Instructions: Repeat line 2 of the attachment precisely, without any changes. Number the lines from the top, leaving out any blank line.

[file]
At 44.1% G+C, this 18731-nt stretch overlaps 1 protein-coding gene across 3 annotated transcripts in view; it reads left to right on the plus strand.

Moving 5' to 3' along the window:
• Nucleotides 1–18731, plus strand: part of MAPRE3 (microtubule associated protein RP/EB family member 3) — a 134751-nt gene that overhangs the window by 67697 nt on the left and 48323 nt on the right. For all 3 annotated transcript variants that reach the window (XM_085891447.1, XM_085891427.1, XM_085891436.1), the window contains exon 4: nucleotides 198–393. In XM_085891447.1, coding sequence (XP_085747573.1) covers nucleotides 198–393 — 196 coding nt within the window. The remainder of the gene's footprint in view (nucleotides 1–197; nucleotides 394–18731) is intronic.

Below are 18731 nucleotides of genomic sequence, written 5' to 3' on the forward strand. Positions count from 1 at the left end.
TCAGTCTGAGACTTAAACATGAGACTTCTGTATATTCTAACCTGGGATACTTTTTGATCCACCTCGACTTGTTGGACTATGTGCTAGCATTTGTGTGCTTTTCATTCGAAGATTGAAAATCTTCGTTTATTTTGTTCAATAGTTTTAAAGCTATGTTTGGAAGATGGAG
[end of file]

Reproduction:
Moving 5' to 3' along the window: